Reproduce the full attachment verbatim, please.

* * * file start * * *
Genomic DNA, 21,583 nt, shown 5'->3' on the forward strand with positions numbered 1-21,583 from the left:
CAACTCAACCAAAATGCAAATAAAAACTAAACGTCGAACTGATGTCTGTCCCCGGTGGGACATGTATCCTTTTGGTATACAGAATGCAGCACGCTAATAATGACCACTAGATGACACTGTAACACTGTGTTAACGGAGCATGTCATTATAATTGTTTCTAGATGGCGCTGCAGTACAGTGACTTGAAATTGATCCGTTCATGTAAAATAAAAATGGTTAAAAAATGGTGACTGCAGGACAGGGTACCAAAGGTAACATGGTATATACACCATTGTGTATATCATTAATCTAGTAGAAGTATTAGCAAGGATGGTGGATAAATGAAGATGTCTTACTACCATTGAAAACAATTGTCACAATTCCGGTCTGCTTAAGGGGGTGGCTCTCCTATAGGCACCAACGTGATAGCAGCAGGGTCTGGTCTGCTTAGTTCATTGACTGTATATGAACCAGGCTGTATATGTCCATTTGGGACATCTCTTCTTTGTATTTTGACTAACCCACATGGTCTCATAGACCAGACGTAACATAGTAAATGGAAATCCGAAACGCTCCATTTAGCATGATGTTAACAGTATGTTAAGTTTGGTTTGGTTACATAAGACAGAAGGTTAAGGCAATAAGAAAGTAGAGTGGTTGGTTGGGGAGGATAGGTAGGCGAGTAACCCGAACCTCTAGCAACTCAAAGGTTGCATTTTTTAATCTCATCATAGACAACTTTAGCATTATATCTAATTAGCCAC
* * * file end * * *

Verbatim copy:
Genomic DNA, 21,583 nt, shown 5'->3' on the forward strand with positions numbered 1-21,583 from the left:
CAACTCAACCAAAATGCAAATAAAAACTAAACGTCGAACTGATGTCTGTCCCCGGTGGGACATGTATCCTTTTGGTATACAGAATGCAGCACGCTAATAATGACCACTAGATGACACTGTAACACTGTGTTAACGGAGCATGTCATTATAATTGTTTCTAGATGGCGCTGCAGTACAGTGACTTGAAATTGATCCGTTCATGTAAAATAAAAATGGTTAAAAAATGGTGACTGCAGGACAGGGTACCAAAGGTAACATGGTATATACACCATTGTGTATATCATTAATCTAGTAGAAGTATTAGCAAGGATGGTGGATAAATGAAGATGTCTTACTACCATTGAAAACAATTGTCACAATTCCGGTCTGCTTAAGGGGGTGGCTCTCCTATAGGCACCAACGTGATAGCAGCAGGGTCTGGTCTGCTTAGTTCATTGACTGTATATGAACCAGGCTGTATATGTCCATTTGGGACATCTCTTCTTTGTATTTTGACTAACCCACATGGTCTCATAGACCAGACGTAACATAGTAAATGGAAATCCGAAACGCTCCATTTAGCATGATGTTAACAGTATGTTAAGTTTGGTTTGGTTACATAAGACAGAAGGTTAAGGCAATAAGAAAGTAGAGTGGTTGGTTGGGGAGGATAGGTAGGCGAGTAACCCGAACCTCTAGCAACTCAAAGGTTGCATTTTTTAATCTCATCATAGACAACTTTAGCATTATATCTAATTAGCCAC